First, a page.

Obit Williams Baseball

Jimy Williams, who led the Boston Red Sox to playoff appearances in 1998 and 1999, died on Friday. He was 80. Charles Krupa/Associated Press

BOSTON — Jimy Williams, the 1999 American League Manager of the Year for Boston who won 910 games over a dozen seasons that included stints with Toronto and Houston, has died. He was 80.

The Red Sox said Williams died Friday at AdventHealth North Pinellas Hospital in Tarpon Springs, Florida, after a brief illness. Williams lived in nearby Palm Harbor.

Williams was voted AL Manager of the Year after leading the Red Sox to their second straight playoff appearance. He said keeping calm in a clubhouse was easier than at home.

“I’ve got a wife and four kids. You want turmoil?” Williams said when he was hired to manage Boston in 1996. “You’ve got to talk. You can’t choose up sides and say, ‘Let’s see who wins this battle.’ ”

An infielder, Williams was born James Francis Williams in Santa Maria, California, on Oct. 4, 1943. He was a 1961 graduate of Arroyo Grande High School and first spelled his name Jimy as a prank in high school.

Williams went to Fresno State, where he earned a bachelor’s degree in 1964 in agri-business. He played summer ball that year with the Alaska Goldpanners alongside Tom Seaver and Graig Nettles. Williams signed with Boston, played at Class A Iowa and was selected by St. Louis in the 1965 Rule 5 draft.


Williams made his major league debut on April 26, 1966, striking out against the Los Angeles Dodgers’ Sandy Koufax in his first at-bat. His first hit was on May 7, an RBI single off San Francisco’s Juan Marichal, like Koufax a future Hall of Famer.

“I can remember my first big league hit, but when you only get three you can remember them all,” he told the Houston Chronicle.

Williams played in 14 major league games, going 3 for 13 (.231) with one RBI.

He was traded to Cincinnati and spent 1968 at Triple-A Indianapolis, then was taken by Montreal in the expansion draft and played for Triple-A Vancouver in 1969.

His playing career cut short by a shoulder injury, Williams became a manager for the California Angels at Class A Quad Cities of the Midwest League in 1974 and after six seasons managing in the minors became Bobby Mattick’s third base coach with Toronto in 1980.

Bobby Cox took over as the Blue Jays’ manager in 1982 and when Cox left in 1986 to become Atlanta’s general manager, Williams replaced him in Toronto’s dugout.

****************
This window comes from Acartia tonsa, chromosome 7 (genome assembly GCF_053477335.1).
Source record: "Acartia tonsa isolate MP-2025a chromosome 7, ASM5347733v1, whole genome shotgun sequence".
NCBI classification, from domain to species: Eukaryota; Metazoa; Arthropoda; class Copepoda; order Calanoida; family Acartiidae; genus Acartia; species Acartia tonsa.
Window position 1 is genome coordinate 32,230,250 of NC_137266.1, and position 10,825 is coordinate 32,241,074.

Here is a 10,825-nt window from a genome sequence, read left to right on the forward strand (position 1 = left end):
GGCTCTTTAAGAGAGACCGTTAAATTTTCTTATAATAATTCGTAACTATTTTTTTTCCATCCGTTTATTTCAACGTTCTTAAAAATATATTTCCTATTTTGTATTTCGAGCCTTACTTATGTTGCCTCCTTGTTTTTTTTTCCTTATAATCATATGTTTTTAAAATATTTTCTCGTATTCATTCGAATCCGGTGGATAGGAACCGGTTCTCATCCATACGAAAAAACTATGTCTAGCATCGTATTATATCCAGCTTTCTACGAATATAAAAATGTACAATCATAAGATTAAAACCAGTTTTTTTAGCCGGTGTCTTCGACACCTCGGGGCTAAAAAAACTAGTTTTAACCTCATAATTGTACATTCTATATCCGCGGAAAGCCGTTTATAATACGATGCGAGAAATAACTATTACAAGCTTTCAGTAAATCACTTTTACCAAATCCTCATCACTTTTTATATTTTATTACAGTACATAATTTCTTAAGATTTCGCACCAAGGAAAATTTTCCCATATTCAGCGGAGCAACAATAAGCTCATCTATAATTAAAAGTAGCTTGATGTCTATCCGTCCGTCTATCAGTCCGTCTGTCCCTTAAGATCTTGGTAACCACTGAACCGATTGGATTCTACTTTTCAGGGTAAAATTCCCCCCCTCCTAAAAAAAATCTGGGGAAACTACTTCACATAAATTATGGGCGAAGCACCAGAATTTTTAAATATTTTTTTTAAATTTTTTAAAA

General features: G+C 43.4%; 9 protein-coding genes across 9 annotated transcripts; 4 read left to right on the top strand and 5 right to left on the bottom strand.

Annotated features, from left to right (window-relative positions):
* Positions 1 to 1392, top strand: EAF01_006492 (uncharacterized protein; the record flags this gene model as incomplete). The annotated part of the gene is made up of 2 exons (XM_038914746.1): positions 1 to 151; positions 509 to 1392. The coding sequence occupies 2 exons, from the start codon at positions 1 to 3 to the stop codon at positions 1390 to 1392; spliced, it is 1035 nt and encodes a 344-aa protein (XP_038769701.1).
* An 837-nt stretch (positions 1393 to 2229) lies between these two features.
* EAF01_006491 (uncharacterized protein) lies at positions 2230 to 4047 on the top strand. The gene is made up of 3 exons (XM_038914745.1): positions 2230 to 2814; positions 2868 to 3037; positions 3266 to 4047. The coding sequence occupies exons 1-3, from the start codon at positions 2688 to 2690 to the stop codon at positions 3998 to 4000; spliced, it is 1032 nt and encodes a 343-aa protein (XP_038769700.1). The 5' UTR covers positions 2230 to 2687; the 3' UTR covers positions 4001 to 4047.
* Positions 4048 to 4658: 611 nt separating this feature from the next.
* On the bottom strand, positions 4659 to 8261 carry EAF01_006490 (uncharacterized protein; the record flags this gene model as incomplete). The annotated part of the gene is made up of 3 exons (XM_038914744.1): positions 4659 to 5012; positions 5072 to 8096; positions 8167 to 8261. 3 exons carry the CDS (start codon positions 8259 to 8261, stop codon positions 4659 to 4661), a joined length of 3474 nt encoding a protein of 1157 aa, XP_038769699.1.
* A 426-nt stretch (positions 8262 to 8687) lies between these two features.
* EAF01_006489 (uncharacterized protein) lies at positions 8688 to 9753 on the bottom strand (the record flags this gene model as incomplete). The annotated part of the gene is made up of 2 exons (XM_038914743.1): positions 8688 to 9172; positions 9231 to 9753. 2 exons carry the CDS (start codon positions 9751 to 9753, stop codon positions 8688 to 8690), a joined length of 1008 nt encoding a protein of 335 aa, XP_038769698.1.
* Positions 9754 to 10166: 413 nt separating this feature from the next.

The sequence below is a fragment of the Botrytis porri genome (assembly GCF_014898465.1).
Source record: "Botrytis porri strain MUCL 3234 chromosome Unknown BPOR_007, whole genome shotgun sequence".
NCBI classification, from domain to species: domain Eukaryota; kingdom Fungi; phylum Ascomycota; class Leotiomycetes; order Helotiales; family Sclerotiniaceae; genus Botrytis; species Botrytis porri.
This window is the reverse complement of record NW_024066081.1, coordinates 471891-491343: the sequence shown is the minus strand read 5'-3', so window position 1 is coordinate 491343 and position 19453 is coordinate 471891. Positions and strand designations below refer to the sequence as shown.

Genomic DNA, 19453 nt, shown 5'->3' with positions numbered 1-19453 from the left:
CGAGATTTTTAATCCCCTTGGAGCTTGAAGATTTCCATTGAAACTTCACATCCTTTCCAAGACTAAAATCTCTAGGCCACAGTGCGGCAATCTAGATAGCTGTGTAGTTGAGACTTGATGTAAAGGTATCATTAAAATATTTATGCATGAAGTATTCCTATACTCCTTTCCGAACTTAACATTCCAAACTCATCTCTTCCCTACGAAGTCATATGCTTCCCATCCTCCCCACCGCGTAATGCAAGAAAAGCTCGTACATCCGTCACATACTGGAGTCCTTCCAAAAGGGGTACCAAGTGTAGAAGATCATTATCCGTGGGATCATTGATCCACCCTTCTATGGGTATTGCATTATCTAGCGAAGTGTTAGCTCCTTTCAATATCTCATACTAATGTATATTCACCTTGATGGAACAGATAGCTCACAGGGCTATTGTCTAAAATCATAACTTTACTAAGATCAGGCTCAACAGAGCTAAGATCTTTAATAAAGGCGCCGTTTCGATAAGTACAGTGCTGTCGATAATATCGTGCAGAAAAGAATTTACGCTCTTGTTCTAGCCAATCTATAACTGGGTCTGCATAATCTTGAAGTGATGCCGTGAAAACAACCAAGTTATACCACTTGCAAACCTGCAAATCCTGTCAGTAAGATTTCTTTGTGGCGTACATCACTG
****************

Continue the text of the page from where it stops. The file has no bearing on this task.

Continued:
Toronto went 86-76 in his first season and had a 3 1/2-game AL East lead with seven games left in 1987 but went 0-7 and finished two games behind Detroit. The Blue Jays went 87-75 in 1988 and Williams was replaced by Cito Gaston after a 12-24 start in 1989. Williams had clashed several times with star George Bell, who didn’t want to be a designated hitter.

Williams returned to the Braves as Cox’s third base coach from 1991-96, memorably giving Sid Bream the green light for the pennant-winning run on Francisco Cabrera’s single that beat Barry Bonds’ throw from left field and won Game 7 of the 1992 NL Championship Series against Pittsburgh.

Williams replaced Kevin Kennedy as Boston’s manager after the 1996 season. The Red Sox won 78 games in his first season and then had consecutive 90-win seasons. They rallied from a 0-2 deficit to beat Cleveland in a 1999 Division Series.

“I probably see life a lot differently than when I was with Toronto,” he said after winning Manager of the Year, “maybe not so excitable, from a standpoint of having to say something all the time.”

Boston won 85 games in 2000, and Williams was fired in August 2001 with the team at 65-53.

ANGELS: Outfielder Aaron Hicks has agreed to a one-year, $740,000 contract with the Los Angeles Angels.


Hicks’ salary is the major league minimum and will be offset against the $9.5 million he was guaranteed by the Yankees, who released him from a $70 million, seven-year contract that also assured a $9.5 million salary in 2025 plus a $1 million buyout of a 2026 club option.

ORIOLES: Left-hander Danny Coulombe and the Baltimore Orioles agreed to a $2.3 million, one-year contract that avoided a salary arbitration hearing.

Baltimore has a $4 million option for 2025 with no buyout as part of the agreement, and the option price could escalate to $4,925,000 based on games pitched this year: $100,000 for 50, $50,000 for each game from 51-55, $55,000 apiece for 56-60 and $60,000 each for 61-65.

BREWERS: First baseman Rhys Hoskins says he should have few limitations in his first spring with his new team after missing the entire 2023 season with a torn left ACL.

“I’ll be stoked to get on the field,” Hoskins said in a Zoom news conference after agreeing last week to a $34 million, two-year contract that includes an opt-out after this season. “I’m pretty bored as a competitor in not having played in so long.”

Hoskins injured a knee last March while fielding a grounder in a spring training game with the Philadelphia Phillies, where he had spent his entire major league career before joining the Brewers.

Hoskins, who turns 31 on March 17, should fill a major void for the Brewers as a power-hitting first baseman. Hoskins batted .246 with a .332 on-base percentage, 30 homers and 79 RBI in 2022, which marked his fourth season with at least 27 homers.

Only subscribers are eligible to post comments. Please subscribe or login first for digital access. Here’s why.

Use the form below to reset your password. When you've submitted your account email, we will send an email with a reset code.